Last updated: 13 March 2023
Published on: 10 February 2016
4 MINS READ
Find out what Deep Learning is going on at Google Brain in the artificial intelligence quest.
Research into the science of artificial intelligence (AI) has been around since the 1960s, but it first captured the attention of the public in 1996 when IBM’s supercomputer Deep Blue outfoxed over the former Russian world champion Garry Kasparov in a chess match.
Since then, scientists have been trying to push the frontiers of AI but often with limited success, said Mr Quoc Le, a research scientist at Google Brain — and one of the EmTech 35 Innovators under 35 in 2014.
Google Brain is well known as the project group that undertakes research in Deep Learning.
Speaking to delegates at the recent EmTech Asia conference in Singapore, he said one of the difficulties of AI was developing an often complex array of features and classifiers which would allow computers to recognise common inanimate objects like a cup.
The problem becomes even more profound in identifying living beings, be it a dog, a cat or people, because the volume of identifying features needed by computers would increase dramatically.
“My colleagues spent years trying to invent such features. I began to think that maybe it’s better to train a computer end to end to invent these features for itself and that was how I got involved in researching neural networks and Deep Learning, (which is) a system which involves using networks of simulated neurons that can process vast amounts of data.”
The team went on to prove that without human guidance, the system could learn on its own how to detect cats, people, and over 3,000 other objects with greater levels of accuracy, just by using 10 million images from YouTube videos.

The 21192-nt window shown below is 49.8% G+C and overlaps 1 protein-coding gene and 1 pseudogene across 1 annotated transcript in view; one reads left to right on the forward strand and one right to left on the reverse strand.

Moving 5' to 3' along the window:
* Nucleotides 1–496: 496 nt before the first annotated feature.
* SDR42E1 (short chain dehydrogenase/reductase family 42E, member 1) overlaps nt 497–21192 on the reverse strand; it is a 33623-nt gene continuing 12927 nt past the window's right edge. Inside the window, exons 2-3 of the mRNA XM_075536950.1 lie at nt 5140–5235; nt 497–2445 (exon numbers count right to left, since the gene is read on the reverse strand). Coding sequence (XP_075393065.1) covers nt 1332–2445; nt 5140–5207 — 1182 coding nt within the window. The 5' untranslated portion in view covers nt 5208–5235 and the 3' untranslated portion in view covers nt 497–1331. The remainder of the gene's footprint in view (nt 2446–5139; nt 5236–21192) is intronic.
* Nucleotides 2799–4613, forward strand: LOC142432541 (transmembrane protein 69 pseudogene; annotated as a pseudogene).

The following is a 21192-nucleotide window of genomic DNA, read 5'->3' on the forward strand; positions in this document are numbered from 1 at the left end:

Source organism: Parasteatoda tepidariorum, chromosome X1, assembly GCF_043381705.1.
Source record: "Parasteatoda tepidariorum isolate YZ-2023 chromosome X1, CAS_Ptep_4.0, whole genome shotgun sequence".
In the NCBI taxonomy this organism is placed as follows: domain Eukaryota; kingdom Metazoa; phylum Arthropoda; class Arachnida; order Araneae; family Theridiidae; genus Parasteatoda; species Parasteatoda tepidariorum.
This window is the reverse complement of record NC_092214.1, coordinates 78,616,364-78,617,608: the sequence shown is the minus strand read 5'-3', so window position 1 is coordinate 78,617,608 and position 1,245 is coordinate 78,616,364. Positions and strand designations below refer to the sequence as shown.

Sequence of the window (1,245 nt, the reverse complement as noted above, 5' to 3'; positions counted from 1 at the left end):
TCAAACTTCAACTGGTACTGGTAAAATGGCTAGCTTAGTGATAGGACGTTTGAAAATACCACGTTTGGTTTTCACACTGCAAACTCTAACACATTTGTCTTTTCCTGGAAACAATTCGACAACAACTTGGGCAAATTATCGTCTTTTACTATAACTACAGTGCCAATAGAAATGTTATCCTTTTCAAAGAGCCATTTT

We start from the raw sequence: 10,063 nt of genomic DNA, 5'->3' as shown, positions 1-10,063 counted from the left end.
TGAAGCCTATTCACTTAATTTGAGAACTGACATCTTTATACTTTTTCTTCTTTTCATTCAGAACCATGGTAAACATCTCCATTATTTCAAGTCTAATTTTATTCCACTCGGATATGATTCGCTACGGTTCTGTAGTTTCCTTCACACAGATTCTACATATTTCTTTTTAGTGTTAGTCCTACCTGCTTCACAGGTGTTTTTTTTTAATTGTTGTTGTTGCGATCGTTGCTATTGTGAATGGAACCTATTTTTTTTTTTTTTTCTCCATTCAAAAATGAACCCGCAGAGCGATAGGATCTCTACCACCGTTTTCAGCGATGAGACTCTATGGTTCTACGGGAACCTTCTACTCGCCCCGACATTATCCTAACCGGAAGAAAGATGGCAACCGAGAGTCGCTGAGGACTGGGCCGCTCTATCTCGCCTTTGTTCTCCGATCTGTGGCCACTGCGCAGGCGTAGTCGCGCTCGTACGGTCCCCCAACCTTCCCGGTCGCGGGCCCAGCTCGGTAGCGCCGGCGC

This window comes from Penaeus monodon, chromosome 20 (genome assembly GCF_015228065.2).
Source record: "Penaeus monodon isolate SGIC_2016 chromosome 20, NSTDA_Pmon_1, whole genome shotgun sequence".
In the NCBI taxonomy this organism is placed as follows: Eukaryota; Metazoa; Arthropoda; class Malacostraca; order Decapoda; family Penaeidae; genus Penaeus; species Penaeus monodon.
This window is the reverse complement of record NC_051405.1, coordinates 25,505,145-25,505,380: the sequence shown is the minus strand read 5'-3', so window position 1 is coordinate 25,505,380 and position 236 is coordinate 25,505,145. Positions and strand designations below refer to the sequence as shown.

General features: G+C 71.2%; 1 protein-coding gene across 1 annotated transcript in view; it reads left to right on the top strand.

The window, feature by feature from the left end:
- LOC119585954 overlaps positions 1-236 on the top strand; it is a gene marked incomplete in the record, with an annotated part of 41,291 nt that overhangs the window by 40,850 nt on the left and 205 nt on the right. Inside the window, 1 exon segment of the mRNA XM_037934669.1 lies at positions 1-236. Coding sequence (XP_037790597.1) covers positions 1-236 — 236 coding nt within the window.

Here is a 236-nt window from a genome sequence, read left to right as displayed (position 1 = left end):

Deep Learning on a large scale, also known as the Google Brain, is now used by the company in its image search and speech-recognition software.
Mr Quoc said that with Deep Learning, Google was able to reduce the error rate in understanding images from 20 per cent in 2012 to 5 per cent today. Over the same time period, errors in speech recognition were also reduced from 23 per cent to 8 per cent.
Using similar algorithms Google improved language understanding for its translation services as well. “The ability to accurately translate language is something people have been trying to do for almost 20 years but using Deep Learning, we were able to do this in one year, matching and exceeding the performance of earlier systems.”
He said one of the distinct advantages of this system was the simplicity of use for its customers. “This gives us the ability to have a conversation with a computer,” he said.
Mr Quoc went on to demonstrate this by asking the machine a series of random questions:
Quoc Le: “What is the purpose of life?”
Computer: “To serve the greater good.”
Quoc Le: “What is the purpose of living?”
Computer: “To live forever.”
Quoc Le: “What is the purpose of emotions?”
Computer: “I do not know.”
Some people, said Mr Quoc, may see this as having a truly intelligent machine — but in reality, the computer was simply recognising certain words and trying to mimic a conversation from its stored data without having a human-like understanding of the articulated words.
In other words, your greatest Hollywood blockbuster nightmare about AI running the world is still happening only on the cinema screen.
At least, for now!
Said Mr Quoc: “So, we are still pretty far from true AI, but these are important steps in developing systems that are able to communicate better with us.”